Legco urged to see the light on energy
The Legislative Council building's archaic air conditioners are not energy-efficient and should be replaced, environmental group Clear the Air claims.
Replacing the old manual switches with an automatic system could shave 30 per cent off the electricity bill for the building, where lawmakers often debate the future of the city's environment.
The assessment was made last week by the lobby group after a visit to Legco to study the energy efficiency of the building.
Engineer Mark Hunter, of Clear the Air, said the system was inefficient as there appeared to be no centralised and automatic systems controlling the air-conditioning.
Unlike automatic systems which can detect when a room is occupied and adjust accordingly, staff and council members have to switch off the air-conditioning after use.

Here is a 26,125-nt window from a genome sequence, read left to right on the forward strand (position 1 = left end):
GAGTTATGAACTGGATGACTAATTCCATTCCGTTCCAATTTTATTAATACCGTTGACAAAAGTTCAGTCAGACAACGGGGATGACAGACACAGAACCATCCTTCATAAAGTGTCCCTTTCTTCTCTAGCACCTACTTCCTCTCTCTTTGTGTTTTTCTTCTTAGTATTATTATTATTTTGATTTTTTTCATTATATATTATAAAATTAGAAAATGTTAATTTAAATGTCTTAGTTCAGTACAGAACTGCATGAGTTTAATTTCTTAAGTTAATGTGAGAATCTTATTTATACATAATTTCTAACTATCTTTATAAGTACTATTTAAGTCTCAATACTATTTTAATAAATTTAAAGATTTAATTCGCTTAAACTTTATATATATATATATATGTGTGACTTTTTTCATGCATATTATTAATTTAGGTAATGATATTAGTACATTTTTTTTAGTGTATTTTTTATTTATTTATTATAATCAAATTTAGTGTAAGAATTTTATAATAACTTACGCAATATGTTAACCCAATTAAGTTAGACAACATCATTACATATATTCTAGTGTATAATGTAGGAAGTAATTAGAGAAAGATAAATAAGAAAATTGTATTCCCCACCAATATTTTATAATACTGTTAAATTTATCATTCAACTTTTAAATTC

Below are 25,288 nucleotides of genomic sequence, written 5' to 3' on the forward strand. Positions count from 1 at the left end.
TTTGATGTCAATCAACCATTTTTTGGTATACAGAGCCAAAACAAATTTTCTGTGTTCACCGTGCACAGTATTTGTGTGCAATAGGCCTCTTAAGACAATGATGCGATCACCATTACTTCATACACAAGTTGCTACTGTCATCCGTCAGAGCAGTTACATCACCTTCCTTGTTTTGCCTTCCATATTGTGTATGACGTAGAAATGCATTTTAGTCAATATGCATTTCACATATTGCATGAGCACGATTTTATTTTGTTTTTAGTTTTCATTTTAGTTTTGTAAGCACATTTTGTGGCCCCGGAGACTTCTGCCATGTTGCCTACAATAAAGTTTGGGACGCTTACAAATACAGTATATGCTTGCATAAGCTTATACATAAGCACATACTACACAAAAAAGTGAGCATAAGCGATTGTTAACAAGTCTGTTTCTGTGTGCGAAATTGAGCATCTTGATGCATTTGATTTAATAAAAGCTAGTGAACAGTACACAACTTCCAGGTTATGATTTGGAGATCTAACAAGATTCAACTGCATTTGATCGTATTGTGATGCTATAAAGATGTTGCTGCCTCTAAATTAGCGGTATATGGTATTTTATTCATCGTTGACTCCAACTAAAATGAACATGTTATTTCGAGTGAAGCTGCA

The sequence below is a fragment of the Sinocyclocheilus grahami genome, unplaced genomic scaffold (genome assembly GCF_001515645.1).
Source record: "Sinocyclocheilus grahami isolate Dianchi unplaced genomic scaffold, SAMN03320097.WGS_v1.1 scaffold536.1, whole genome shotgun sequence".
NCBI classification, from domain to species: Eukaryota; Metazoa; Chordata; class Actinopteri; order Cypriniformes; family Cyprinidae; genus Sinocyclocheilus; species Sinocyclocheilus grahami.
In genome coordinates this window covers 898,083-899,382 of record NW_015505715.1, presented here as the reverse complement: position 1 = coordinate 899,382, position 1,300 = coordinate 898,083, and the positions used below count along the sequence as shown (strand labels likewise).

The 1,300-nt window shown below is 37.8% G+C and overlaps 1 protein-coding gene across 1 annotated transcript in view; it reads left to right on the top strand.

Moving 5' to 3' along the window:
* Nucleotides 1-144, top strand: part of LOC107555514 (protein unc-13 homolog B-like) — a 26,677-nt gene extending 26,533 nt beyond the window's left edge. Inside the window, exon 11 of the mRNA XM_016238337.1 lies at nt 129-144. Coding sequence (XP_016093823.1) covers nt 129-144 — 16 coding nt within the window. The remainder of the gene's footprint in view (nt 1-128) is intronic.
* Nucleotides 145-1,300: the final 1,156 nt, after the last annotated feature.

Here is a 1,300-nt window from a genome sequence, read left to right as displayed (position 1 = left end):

The old-style, wall-mounted control units also do not show the temperatures, making it impossible to keep the room at the government-recommended 25.5 degrees Celsius.
They also found that in many instances inefficient incandescent light bulbs were still being used.
Replacing each one with longer-lasting fluorescent ones would save HK$530 over the 8,000 to 20,000 hours of each bulb.
The group said replacing all the light bulbs in Legco's dining room, where there are eight chandeliers with 10 bulbs each, would alone save HK$35,000.
Because the lobby was not allowed to survey Legco's restricted areas, they were unable to say how much a refit would cost.
But chairwoman Annelise Connell said the cost of installing environmentally friendly systems and lighting would be covered after 18 months because of the energy savings.
Clear the Air has drafted a set of recommendations that are expected to be adopted by DAB legislator Choy So-yuk, who is concerned about the energy wastage at the building, for submission to the council.
'Sometimes it gets so cold in Legco chambers that if I wear short-sleeved shirts I have to go back home to fetch a light coat,' she said.